The demo of Europeana and the video can be seen at Users’ responses to the demonstration site are being surveyed online and in focus groups around Europe. Thorough testing will continue throughout the building of Europeana. This is being done to ensure that when the prototype is launched in November 2008, it will give users all the functionality that they expect.

More information about Europeana can be found at More information about the European digital library can be found at

or contact
Jonathan Purday on 00 31 [0] 70314 0684


2008 BAAC Conference: Call for Papers

Baltic Audiovisual Archival Council (BAAC) recently announced its 2008 conference which will be held 24-27 September 2008 in Tartu, Estonia. The conference will be hosted by the Estonian Literary Museum and the Estonian National Museum. The conference theme is Transformation as Stability: Audiovisual Archives in the Era of New Media /The one who evolves, endures J. Rainis/

Call for papers
The deadline of abstracts for papers is 11 April 2008.

BAAC is an organisation uniting institutions and individuals concerned with audiovisual heritage about the Baltic States, Scandinavian countries and the worldwide Baltic diaspora. The BAAC annual conference (known already as Riga Seminar) will take place in Tartu, the historical university town in the southern Estonia.

The conference will take a look at the rapidly developing media and the changes it has brought to audiovisual archives. The new media has turned our world from a textual to an audiovisual one. In order to ensure their continuous existence audiovisual archives have to change, accept new roles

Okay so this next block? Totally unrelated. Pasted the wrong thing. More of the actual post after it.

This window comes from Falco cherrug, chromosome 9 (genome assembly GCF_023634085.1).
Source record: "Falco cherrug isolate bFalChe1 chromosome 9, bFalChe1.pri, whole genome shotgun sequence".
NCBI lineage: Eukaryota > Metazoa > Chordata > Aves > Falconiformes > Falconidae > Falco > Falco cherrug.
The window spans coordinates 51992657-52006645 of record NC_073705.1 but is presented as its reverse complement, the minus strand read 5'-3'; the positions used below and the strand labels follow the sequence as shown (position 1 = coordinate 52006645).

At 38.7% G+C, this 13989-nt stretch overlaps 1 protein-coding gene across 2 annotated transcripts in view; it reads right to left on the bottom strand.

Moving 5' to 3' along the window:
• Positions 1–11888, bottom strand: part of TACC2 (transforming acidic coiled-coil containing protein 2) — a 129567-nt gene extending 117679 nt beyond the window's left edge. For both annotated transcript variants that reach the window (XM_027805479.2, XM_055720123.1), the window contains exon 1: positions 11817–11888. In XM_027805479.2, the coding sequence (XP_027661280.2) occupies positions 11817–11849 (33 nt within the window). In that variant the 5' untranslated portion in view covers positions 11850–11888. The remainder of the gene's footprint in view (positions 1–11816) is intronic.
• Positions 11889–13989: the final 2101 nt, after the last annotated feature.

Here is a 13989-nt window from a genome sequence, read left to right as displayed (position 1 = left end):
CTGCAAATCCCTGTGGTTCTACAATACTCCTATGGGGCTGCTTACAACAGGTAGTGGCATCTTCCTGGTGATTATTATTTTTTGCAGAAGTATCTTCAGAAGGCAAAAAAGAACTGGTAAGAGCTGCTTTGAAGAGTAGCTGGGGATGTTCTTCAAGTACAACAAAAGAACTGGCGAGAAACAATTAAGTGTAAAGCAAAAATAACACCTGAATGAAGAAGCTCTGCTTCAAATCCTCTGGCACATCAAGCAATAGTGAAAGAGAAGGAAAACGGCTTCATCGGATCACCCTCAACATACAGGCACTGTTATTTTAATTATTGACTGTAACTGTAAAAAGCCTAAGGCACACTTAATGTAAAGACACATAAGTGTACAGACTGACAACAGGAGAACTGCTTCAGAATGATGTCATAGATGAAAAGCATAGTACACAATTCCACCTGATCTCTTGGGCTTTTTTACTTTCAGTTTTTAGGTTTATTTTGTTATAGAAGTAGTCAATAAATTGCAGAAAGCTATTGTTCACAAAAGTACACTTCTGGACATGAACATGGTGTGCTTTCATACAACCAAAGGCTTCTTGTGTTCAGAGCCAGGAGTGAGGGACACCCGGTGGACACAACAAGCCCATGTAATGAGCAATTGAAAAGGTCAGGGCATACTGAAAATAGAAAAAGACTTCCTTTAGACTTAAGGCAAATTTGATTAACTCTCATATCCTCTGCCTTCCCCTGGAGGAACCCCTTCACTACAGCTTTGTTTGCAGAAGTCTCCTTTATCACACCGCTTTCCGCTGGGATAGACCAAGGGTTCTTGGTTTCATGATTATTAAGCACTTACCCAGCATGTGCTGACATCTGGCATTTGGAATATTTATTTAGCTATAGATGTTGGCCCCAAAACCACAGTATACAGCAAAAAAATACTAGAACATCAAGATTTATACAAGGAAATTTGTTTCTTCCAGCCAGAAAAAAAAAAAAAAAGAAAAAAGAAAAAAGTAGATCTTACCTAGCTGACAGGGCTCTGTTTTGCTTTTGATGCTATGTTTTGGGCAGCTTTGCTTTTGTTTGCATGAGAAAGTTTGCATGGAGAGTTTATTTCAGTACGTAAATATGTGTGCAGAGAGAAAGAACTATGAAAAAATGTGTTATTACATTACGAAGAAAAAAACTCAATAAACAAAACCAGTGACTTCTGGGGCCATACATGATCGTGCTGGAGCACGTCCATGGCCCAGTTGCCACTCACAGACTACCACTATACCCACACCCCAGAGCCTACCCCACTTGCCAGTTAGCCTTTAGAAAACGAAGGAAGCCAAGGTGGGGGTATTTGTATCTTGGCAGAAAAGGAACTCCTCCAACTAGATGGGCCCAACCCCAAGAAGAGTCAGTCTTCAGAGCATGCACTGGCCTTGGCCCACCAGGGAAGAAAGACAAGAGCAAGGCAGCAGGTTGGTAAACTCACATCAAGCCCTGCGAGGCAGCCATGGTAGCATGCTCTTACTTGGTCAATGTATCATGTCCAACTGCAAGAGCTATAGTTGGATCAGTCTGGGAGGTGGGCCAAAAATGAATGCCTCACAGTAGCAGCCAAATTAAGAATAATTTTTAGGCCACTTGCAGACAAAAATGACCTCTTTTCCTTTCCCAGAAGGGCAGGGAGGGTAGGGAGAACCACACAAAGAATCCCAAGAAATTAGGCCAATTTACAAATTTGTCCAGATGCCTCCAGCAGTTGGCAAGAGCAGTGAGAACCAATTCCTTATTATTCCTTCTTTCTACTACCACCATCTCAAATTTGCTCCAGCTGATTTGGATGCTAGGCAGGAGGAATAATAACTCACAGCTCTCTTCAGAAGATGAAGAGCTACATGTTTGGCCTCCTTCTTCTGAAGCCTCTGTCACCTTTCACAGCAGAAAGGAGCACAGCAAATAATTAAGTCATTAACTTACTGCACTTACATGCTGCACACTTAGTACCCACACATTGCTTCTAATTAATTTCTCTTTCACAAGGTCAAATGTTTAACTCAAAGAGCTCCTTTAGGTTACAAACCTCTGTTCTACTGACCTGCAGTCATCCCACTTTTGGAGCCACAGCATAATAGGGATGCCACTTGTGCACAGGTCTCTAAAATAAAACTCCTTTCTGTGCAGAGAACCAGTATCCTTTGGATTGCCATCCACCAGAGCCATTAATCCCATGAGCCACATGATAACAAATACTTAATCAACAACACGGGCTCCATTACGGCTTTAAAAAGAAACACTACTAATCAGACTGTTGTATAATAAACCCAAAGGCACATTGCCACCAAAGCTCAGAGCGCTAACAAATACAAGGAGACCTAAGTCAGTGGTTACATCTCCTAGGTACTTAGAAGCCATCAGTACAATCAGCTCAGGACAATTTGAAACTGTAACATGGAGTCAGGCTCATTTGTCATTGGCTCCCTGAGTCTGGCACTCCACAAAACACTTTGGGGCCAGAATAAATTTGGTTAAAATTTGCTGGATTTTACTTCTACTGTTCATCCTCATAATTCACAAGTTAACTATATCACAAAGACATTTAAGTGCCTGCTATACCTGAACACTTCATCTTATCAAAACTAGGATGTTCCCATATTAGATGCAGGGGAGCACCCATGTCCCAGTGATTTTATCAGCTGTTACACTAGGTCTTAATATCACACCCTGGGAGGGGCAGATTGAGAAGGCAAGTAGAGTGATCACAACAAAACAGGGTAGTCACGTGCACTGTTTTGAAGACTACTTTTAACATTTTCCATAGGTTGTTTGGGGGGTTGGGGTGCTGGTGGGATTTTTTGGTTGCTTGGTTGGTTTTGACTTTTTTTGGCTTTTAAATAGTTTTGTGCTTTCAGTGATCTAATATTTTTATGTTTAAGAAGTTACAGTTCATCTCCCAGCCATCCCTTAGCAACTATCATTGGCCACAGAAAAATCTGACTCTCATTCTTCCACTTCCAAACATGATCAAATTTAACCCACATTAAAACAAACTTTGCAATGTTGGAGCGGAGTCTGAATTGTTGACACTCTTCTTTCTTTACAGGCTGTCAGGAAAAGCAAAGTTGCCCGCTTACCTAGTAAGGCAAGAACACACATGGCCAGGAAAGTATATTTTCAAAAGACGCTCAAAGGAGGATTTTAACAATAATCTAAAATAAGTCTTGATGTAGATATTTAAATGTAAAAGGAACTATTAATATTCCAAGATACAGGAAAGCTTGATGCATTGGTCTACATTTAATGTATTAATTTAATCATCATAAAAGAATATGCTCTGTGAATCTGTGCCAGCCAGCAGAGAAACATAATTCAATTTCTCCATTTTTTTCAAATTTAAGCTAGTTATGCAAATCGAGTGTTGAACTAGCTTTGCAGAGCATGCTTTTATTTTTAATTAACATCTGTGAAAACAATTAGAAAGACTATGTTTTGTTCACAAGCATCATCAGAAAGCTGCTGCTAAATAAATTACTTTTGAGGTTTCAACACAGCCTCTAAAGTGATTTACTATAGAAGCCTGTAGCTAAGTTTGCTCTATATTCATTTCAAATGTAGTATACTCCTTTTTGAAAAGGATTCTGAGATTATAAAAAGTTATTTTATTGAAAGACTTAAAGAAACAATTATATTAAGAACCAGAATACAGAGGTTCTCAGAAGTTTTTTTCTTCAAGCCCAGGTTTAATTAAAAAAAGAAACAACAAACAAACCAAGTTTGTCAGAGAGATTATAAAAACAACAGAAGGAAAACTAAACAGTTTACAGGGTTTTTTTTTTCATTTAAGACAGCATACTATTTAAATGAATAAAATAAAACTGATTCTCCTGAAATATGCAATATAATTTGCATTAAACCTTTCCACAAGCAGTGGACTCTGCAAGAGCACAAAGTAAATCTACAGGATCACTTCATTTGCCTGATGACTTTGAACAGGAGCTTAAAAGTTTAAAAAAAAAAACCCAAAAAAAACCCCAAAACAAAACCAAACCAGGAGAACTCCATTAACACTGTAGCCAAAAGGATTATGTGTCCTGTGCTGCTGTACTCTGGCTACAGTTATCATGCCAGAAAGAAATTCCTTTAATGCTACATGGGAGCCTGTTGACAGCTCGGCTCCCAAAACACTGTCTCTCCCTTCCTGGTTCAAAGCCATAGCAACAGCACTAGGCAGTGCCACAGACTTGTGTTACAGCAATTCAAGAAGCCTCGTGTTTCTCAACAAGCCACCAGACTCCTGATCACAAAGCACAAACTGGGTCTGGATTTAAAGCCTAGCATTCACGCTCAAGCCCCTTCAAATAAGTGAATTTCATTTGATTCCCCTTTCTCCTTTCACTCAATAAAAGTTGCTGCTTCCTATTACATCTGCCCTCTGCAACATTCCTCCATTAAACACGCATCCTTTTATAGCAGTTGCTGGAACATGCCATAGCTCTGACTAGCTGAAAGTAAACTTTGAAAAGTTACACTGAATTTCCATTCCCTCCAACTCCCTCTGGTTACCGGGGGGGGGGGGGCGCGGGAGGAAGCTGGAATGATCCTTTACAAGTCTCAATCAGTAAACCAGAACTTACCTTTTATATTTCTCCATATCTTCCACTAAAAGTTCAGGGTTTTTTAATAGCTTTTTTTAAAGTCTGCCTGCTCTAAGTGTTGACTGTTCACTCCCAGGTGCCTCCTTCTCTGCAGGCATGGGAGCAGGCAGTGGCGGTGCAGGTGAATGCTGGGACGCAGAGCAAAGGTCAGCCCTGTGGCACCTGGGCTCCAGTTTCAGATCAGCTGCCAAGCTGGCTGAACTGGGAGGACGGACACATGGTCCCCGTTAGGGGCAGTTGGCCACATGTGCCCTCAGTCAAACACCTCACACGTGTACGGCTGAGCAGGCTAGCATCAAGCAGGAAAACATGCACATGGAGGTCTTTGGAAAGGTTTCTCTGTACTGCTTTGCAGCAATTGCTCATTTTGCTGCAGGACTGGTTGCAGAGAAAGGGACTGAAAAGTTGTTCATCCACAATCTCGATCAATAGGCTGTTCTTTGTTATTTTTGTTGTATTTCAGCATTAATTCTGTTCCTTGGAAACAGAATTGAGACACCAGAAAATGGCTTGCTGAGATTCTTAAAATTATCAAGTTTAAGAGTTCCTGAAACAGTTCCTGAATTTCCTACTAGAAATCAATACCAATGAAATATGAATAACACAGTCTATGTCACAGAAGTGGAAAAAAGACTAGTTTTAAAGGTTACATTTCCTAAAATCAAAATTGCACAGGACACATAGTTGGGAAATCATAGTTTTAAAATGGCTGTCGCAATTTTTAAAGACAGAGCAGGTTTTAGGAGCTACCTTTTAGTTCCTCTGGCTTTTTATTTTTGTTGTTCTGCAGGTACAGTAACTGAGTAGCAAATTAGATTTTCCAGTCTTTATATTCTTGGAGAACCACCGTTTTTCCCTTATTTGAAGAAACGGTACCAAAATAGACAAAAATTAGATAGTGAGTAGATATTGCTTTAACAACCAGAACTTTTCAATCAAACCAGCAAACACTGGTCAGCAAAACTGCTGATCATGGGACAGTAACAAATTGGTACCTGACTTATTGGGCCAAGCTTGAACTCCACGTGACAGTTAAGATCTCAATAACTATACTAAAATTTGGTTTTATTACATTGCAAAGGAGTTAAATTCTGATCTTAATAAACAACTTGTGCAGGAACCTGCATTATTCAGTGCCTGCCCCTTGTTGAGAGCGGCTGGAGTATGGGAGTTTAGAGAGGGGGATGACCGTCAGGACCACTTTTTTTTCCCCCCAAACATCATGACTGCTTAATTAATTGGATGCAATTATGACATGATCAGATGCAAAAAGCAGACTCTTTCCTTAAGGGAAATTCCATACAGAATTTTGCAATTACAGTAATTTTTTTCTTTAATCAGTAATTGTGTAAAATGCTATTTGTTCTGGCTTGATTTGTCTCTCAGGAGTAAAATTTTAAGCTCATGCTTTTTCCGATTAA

and acquire new skills. Changes have affected the social values, but have they also changed the value systems in archives?

The theme gives an opportunity to examine the problems of ever-altering archiving forms of digital media, and coping with the constantly growing amount of resource materials. An archive as a symbol of stability and continuity has to combine tradition with innovation. In developing new solutions and renewing the archiving criteria, are archives moulding their users or are the users shaping the archives?

User expectation and usage practices of audiovisual materials have certainly changed. How do these changes influence the everyday archival work?

Will the analogue material be there only to serve as a guarantee of trust in the future of "intangible archives"? Audiovisual archives today have to preserve fading crafts to providing hi-tech access tomorrow. We hope to look into the digital future not neglecting our analogue heritage.
To survive archives should look back to history, and see how radical political changes and censorship have influenced their realm.

The conference language is English.
Please send abstracts of up to 400 words to:

The programme committee:
Juozas Markauskas
Piret Noorhani
Aldis Putelis

The programme committee will announce the papers accepted for the conference by the end of April.

Conference organisers:
Marin Laak- Estonian Literary Museum
Piret Noorhani- Estonian National Museum
Maarja Savan- Esonian Literary Museum

Conference fee: The estimated conference fee will be 20 EUR

Updates about the conference will be published on BAAC website

For more information contact:
Maarja Savan
Baltic Audiovisual Archival Council
+372 7377 721
Vanemuise 42
51003 Tartu


Sound Directions